Computer Tomography (CT) is a standard procedure in hospitals, but so far, the technology has not been suitable for imaging extremely small objects. In PNAS, a team from the Technical University of Munich (TUM) describes a Nano-CT device that creates three-dimensional x-ray images at resolutions up to 100 nanometers. The first test application: Together with colleagues from the University of Kassel and Helmholtz-Zentrum Geesthacht the researchers analyzed the locomotory system of a velvet worm.

During a CT analysis, the object under investigation is x-rayed and a detector measures the respective amount of radiation absorbed from various angles....

Im Focus: Researchers Develop Data Bus for Quantum Computer

The quantum world is fragile; error correction codes are needed to protect the information stored in a quantum object from the deteriorating effects of noise. Quantum physicists in Innsbruck have developed a protocol to pass quantum information between differently encoded building blocks of a future quantum computer, such as processors and memories. Scientists may use this protocol in the future to build a data bus for quantum computers. The researchers have published their work in the journal Nature Communications.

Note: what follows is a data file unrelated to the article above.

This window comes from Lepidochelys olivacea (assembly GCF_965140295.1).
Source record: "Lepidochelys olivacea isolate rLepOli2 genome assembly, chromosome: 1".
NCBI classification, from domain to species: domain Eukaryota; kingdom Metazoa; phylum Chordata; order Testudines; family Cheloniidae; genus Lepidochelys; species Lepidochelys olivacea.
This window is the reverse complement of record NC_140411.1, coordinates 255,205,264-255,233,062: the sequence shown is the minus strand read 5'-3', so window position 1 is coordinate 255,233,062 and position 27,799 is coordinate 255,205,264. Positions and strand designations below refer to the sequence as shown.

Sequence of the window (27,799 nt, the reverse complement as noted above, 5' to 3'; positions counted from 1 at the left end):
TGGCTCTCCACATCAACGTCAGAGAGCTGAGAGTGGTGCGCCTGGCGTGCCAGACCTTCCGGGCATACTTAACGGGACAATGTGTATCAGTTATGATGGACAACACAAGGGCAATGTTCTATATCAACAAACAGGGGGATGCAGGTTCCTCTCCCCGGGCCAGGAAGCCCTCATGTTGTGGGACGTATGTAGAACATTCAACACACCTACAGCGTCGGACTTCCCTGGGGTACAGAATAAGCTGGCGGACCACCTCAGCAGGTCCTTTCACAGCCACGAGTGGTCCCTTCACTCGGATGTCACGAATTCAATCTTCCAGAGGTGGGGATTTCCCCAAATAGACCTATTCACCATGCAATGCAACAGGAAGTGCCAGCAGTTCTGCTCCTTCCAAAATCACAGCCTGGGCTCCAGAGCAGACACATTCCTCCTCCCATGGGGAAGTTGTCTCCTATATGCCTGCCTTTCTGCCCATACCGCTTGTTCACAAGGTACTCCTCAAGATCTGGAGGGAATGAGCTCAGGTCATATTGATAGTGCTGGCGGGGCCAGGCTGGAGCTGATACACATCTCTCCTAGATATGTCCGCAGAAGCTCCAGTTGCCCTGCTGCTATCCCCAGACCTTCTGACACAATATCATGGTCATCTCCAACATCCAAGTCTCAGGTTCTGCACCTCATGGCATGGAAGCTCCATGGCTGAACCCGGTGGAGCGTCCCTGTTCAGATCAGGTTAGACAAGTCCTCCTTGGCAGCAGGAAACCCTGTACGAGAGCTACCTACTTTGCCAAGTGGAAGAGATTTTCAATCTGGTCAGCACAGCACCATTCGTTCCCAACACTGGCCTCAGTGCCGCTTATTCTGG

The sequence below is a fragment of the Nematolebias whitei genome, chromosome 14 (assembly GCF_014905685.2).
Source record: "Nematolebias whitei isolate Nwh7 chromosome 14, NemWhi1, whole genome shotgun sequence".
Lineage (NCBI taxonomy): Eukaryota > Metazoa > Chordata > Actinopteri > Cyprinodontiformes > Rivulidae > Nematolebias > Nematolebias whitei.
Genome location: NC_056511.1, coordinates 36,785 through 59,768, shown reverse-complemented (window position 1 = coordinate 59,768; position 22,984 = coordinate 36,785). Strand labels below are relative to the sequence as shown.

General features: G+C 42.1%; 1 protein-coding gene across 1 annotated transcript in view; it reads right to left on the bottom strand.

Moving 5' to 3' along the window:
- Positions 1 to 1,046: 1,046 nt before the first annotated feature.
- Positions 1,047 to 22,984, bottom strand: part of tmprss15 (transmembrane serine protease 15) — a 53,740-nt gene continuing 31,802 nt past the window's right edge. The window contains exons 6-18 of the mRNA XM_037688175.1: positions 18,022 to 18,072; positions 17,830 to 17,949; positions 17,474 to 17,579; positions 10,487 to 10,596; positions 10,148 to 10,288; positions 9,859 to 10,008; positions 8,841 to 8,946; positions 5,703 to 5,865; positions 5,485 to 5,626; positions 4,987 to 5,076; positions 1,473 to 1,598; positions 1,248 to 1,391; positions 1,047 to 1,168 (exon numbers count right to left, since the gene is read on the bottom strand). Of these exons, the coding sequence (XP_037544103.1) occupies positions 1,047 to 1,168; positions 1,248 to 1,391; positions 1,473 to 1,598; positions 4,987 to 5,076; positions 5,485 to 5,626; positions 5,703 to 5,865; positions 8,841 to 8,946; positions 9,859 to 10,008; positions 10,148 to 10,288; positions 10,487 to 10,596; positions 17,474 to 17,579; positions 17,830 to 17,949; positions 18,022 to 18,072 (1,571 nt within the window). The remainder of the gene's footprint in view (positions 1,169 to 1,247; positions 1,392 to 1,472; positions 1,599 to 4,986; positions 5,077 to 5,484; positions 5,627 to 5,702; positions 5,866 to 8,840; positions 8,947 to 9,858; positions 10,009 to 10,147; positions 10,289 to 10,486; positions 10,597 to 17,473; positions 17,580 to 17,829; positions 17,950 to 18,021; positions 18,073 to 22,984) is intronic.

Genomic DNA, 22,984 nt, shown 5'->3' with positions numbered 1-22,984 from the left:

Future quantum computers will be able to solve problems where conventional computers fail today. We are still far away from any large-scale implementation,...

Im Focus: Wrinkles give heat a jolt in pillared graphene

Rice University researchers test 3-D carbon nanostructures' thermal transport abilities

Pillared graphene would transfer heat better if the theoretical material had a few asymmetric junctions that caused wrinkles, according to Rice University...

All Focus news of the innovation-report >>>

Anzeige

Anzeige

Event News

Ecology Across Borders: International conference brings together 1,500 ecologists

15.11.2017 | Event News

Road into laboratory: Users discuss biaxial fatigue-testing for car and truck wheel

15.11.2017 | Event News

#Berlin5GWeek: The right network for Industry 4.0

30.10.2017 | Event News

 
Latest News

NASA detects solar flare pulses at Sun and Earth

17.11.2017 | Physics and Astronomy

NIST scientists discover how to switch liver cancer cell growth from 2-D to 3-D structures

17.11.2017 | Health and Medicine

The importance of biodiversity in forests could increase due to climate change

17.11.2017 | Studies and Analyses

VideoLinks
B2B-VideoLinks
More VideoLinks >>>